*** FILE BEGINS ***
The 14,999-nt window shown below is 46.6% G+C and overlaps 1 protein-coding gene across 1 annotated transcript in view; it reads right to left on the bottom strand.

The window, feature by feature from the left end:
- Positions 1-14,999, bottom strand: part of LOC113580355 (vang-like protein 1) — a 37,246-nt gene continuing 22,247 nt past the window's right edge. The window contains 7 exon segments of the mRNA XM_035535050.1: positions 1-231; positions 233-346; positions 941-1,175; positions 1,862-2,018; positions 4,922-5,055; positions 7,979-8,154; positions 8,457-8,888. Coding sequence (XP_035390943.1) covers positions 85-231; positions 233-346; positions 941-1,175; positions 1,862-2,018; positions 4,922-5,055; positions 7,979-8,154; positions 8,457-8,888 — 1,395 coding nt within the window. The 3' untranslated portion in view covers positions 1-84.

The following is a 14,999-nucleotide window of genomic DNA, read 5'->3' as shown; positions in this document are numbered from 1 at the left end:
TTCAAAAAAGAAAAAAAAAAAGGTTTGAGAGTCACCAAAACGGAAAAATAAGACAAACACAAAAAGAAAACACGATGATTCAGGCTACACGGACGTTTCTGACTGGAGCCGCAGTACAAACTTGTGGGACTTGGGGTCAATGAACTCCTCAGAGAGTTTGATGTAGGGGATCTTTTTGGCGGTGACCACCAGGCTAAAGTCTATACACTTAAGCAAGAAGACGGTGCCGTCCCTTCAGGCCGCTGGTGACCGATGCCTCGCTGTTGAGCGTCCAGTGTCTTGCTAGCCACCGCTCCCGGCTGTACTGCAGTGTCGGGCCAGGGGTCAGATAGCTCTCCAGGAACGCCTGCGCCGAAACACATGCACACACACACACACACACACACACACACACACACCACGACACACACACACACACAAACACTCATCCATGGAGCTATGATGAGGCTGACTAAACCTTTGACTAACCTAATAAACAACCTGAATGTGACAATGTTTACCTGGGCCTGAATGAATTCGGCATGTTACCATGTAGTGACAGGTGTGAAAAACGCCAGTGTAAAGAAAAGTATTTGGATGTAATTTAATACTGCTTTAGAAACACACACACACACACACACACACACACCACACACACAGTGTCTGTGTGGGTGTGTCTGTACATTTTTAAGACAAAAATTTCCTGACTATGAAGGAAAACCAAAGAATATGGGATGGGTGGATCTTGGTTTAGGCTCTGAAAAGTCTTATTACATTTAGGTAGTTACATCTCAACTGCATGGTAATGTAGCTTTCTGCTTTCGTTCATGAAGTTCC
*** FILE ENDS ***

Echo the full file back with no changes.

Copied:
The 14,999-nt window shown below is 46.6% G+C and overlaps 1 protein-coding gene across 1 annotated transcript in view; it reads right to left on the bottom strand.

The window, feature by feature from the left end:
- Positions 1-14,999, bottom strand: part of LOC113580355 (vang-like protein 1) — a 37,246-nt gene continuing 22,247 nt past the window's right edge. The window contains 7 exon segments of the mRNA XM_035535050.1: positions 1-231; positions 233-346; positions 941-1,175; positions 1,862-2,018; positions 4,922-5,055; positions 7,979-8,154; positions 8,457-8,888. Coding sequence (XP_035390943.1) covers positions 85-231; positions 233-346; positions 941-1,175; positions 1,862-2,018; positions 4,922-5,055; positions 7,979-8,154; positions 8,457-8,888 — 1,395 coding nt within the window. The 3' untranslated portion in view covers positions 1-84.

The following is a 14,999-nucleotide window of genomic DNA, read 5'->3' as shown; positions in this document are numbered from 1 at the left end:
TTCAAAAAAGAAAAAAAAAAAGGTTTGAGAGTCACCAAAACGGAAAAATAAGACAAACACAAAAAGAAAACACGATGATTCAGGCTACACGGACGTTTCTGACTGGAGCCGCAGTACAAACTTGTGGGACTTGGGGTCAATGAACTCCTCAGAGAGTTTGATGTAGGGGATCTTTTTGGCGGTGACCACCAGGCTAAAGTCTATACACTTAAGCAAGAAGACGGTGCCGTCCCTTCAGGCCGCTGGTGACCGATGCCTCGCTGTTGAGCGTCCAGTGTCTTGCTAGCCACCGCTCCCGGCTGTACTGCAGTGTCGGGCCAGGGGTCAGATAGCTCTCCAGGAACGCCTGCGCCGAAACACATGCACACACACACACACACACACACACACACACACACCACGACACACACACACACACAAACACTCATCCATGGAGCTATGATGAGGCTGACTAAACCTTTGACTAACCTAATAAACAACCTGAATGTGACAATGTTTACCTGGGCCTGAATGAATTCGGCATGTTACCATGTAGTGACAGGTGTGAAAAACGCCAGTGTAAAGAAAAGTATTTGGATGTAATTTAATACTGCTTTAGAAACACACACACACACACACACACACACACCACACACACAGTGTCTGTGTGGGTGTGTCTGTACATTTTTAAGACAAAAATTTCCTGACTATGAAGGAAAACCAAAGAATATGGGATGGGTGGATCTTGGTTTAGGCTCTGAAAAGTCTTATTACATTTAGGTAGTTACATCTCAACTGCATGGTAATGTAGCTTTCTGCTTTCGTTCATGAAGTTCC